The Idaho Farm Bureau is backing a bill that would change how a voter initiative qualifies for the ballot.
Under current law, an initiative can qualify for the ballot if it gets signatures from 6% of registered voters in 18 legislative districts 18 months before the election.
Senate Bill 1159 would require 10% of registered voters’ signatures in 32 of the state’s 35 districts within six months of an election.
Opponents contend the bill would make it too difficult for initiatives to secure enough signatures to qualify, especially in rural areas.
They also contend the bill is in response to voters in 2018 passing a costly Medicaid-expansion measure the Republican-dominated Legislature now must enact.
Supporters say the reforms under SB 1159 would ensure input from a much broader geographic area; under current law, it is possible to qualify an initiative based solely on input from the four most urban counties.
A Farm Bureau-commissioned survey conducted March 19-21 found 61% of voters believe changes are needed. Some 22% believe the current process works well and does not need to be changed. And 83% said rural communities should have an equal voice to more populous cities and counties. Support of 59% each was shown for requiring that petitions are signed by at least 10% of registered voters as well as for signatures to be collected in at least 32 legislative districts.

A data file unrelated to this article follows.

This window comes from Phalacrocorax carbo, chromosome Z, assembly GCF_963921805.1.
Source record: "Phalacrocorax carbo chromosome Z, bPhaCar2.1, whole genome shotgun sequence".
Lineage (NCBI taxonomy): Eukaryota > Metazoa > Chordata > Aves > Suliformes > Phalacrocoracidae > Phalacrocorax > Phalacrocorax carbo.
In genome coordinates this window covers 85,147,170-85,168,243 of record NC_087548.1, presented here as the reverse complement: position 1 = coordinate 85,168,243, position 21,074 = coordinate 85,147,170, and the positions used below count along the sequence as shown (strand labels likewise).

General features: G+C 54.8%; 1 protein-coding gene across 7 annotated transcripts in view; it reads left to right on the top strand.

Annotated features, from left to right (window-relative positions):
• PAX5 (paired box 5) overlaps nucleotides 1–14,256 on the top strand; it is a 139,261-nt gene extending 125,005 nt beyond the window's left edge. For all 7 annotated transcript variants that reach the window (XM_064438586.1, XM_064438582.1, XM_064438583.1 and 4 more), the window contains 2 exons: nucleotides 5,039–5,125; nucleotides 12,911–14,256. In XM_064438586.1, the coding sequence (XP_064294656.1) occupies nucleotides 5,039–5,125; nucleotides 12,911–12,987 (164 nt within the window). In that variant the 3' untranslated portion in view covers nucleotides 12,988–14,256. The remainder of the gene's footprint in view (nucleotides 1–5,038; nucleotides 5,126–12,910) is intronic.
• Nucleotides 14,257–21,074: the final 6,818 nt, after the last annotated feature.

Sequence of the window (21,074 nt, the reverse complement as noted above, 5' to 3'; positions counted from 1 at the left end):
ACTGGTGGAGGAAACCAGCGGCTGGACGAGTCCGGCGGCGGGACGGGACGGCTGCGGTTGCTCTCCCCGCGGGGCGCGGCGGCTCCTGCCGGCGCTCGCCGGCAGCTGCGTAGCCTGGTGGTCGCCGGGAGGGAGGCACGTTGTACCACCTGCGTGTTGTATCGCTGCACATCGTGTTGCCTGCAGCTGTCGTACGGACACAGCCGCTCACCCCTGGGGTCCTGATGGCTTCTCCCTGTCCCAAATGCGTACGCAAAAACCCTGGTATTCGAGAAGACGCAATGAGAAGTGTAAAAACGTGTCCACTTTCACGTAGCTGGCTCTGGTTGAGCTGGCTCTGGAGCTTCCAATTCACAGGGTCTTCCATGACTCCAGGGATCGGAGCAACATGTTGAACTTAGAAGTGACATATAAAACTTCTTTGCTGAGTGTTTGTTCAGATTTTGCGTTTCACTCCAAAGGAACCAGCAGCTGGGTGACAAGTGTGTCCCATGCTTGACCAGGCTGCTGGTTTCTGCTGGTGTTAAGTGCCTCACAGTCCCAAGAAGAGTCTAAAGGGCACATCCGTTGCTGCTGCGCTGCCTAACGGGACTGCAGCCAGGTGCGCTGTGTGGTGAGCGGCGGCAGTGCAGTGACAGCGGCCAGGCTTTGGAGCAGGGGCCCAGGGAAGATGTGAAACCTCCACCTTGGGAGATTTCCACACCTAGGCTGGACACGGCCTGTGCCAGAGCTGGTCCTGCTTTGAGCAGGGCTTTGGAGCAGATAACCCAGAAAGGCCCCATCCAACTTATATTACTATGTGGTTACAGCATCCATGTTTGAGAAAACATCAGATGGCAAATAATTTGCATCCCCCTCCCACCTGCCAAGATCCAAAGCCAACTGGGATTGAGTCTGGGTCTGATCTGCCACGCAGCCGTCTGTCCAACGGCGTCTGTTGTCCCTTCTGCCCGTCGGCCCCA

“This survey of Idaho voters confirms that they want changes to the initiative process to ensure all Idahoans from across the entire state have a voice in the process,” IFB President Bryan Searle said in a news release. “The survey also shows that the reforms being considered by the Legislature to make sure that rural areas are on an equal footing with the urban areas have widespread support from voters.”
The state Senate on March 22 passed the bill 18-17. It has been amended since its March 5 introduction. The House State Affairs Committee on March 26 approved it 10-5 with a do-pass recommendation.
Amendments require the sponsor to propose a funding source and notify petition signers of the fiscal impact on the state if an initiative becomes law. Other amendments specify that a petition can cover only one subject and that a voter-approved initiative would take effect at the start of the fiscal year July 1 unless specified otherwise.
Moore Information conducted the survey of 500 registered voters. Its margin of error is 4%.